Nuts and Bolts —
To the untrained eye, good direction and skilled acting appears effortless. So much so that the story and characters come to the fore and command the attention of the audience. But to tell a story with clarity and precision and the appearance of effortlessness requires skill, experience, attention to detail and a dash of talent.
A case in point. When someone speaks how do you know they are speaking? There are several clues that help us, their mouth is moving, their voice has a sound and is coming from their direction. If it someone familiar to us we can recognize their voice. There are subtler clues like small gestures that accompany speech, a nod of the head, a shrug, an upturned palm, assorted facial tics.
Now if that person is 50 feet away and standing with other people the clues diminish to sound and direction since the visuals are no longer as pronounced. But how about when 10 people are standing 50 away and they are all wearing microphones thus making all their voices come from the same source? This is a practical acting problem that comes up when we play large venues. To solve it we rely on human nature.
Human beings have spent most of our time on earth as food for Apex predators. It wasn’t till we started using tools that took a tenuous place at the top of the food chain. Therefore natural selection favored humans who’s vision is sensitive to motion, like the subtle movements of a big cat preparing to spring, or the trembling of vegetation set off by whatever it is that might be hunting us. We are hard wired to quickly put our eyes on what is moving so that we might determine if it’s a threat and get ready to flee.
So if those 10 people, 50 feet away wearing body mikes are actors playing a play on a big outdoor stage you will notice something subtle and wonderful. One of those players will start to move just a moment before they begin to speak. The other nine will keep very still while that line is being spoken. When the line is finished that actor stops moving and the next speaker makes a movement that slightly precedes the utterance of the next line. And on it goes and your eyes bounce from player to player despite the fact that their voices are all coming from the same black box above the stage and you do not realize that you witnessing a stage technique because you are caught up in the story. That is some of the nuts and bolts of acting on stage. When it’s done right, the audience doesn’t even know it.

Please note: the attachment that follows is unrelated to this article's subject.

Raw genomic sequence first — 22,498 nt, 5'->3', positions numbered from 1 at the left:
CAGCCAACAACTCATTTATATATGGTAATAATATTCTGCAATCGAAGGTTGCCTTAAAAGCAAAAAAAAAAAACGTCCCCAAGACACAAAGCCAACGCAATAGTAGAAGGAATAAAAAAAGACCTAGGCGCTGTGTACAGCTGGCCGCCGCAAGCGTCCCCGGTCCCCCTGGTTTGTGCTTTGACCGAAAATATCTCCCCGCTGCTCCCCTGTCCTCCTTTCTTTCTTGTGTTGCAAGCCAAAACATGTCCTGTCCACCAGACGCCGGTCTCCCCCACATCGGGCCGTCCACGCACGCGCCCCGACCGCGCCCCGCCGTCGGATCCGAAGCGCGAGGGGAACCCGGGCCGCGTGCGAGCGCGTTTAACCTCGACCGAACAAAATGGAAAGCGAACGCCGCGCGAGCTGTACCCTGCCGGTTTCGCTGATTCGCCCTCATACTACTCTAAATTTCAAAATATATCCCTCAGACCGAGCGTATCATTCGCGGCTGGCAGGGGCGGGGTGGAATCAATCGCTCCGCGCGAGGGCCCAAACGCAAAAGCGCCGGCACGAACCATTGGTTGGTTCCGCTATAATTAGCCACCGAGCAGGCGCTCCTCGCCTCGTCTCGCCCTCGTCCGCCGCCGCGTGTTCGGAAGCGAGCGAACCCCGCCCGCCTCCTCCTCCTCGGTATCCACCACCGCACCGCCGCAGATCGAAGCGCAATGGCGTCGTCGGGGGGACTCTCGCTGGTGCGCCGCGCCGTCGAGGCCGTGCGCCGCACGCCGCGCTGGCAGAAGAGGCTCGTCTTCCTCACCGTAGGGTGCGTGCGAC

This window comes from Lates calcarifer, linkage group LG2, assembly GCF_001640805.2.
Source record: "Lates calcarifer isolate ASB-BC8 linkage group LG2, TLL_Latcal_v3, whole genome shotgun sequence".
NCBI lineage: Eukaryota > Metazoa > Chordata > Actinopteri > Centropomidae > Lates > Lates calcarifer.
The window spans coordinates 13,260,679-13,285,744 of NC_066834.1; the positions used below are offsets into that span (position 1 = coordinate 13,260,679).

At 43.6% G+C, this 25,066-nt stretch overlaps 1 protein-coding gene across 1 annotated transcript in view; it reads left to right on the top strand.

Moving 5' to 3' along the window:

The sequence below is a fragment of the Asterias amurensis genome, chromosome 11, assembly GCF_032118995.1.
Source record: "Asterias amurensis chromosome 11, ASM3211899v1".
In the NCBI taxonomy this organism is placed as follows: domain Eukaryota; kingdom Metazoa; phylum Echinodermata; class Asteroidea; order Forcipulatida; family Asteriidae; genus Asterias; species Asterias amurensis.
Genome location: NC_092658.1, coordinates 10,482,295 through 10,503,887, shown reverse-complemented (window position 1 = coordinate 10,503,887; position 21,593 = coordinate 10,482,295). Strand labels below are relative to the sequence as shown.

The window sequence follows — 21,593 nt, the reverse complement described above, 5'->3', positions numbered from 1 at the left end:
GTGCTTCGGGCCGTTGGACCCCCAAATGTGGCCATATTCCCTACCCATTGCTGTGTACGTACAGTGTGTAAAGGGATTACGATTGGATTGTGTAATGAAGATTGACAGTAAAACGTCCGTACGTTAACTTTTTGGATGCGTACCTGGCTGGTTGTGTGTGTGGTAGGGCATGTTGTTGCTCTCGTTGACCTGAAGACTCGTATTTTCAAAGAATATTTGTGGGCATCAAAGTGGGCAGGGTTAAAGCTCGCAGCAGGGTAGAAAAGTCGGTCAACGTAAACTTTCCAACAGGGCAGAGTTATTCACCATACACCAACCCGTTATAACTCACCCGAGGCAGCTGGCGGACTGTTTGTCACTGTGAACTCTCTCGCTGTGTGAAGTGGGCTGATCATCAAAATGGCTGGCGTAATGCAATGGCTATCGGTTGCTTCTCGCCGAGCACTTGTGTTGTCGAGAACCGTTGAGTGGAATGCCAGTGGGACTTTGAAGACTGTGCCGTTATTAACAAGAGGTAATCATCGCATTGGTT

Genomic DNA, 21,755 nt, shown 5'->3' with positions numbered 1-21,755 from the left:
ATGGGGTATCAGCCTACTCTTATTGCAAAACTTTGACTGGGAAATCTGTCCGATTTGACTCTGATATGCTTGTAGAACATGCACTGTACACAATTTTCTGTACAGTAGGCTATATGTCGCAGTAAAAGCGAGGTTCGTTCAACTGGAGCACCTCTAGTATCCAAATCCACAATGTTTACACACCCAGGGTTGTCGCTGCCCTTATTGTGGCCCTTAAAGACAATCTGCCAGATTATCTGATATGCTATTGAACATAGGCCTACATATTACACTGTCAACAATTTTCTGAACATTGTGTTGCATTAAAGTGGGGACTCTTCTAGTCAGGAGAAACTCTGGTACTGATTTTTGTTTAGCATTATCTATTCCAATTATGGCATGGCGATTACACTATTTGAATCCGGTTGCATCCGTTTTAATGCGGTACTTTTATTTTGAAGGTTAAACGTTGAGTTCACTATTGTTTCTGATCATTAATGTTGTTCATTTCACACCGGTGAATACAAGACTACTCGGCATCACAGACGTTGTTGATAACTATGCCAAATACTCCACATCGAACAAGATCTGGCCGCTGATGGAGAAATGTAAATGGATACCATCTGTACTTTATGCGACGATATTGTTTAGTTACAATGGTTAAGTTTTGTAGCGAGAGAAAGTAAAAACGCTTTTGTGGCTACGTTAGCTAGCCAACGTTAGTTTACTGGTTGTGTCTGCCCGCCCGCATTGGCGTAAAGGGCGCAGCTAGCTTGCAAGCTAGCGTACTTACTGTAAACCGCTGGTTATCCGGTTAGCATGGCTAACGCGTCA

While I don’t know for sure, I’m willing to bet that this technique was used by ancient greek actors who played large venues and who also wore masks. Magicians rely on the same human trait to get audiences to look, not at the trick, but away from the mechanics behind the trick.
Players with a lot of experience employ this technique naturally and almost without thinking. At our last rehearsal the younger players got a chance to practice and hone their ability to be still and quiet and to move and speak at the same time.
The reverse of this technique can be very effective as well. And that is to have a lot of movement on stage save for one player who keeps very still. The audience’s eye will scan the chaotic movements, dismiss them, and eventually land on the stillness. In stillness lies potential for movement. In a few seconds every eye in the theatre will be on that one, motionless player, waiting.
More to come.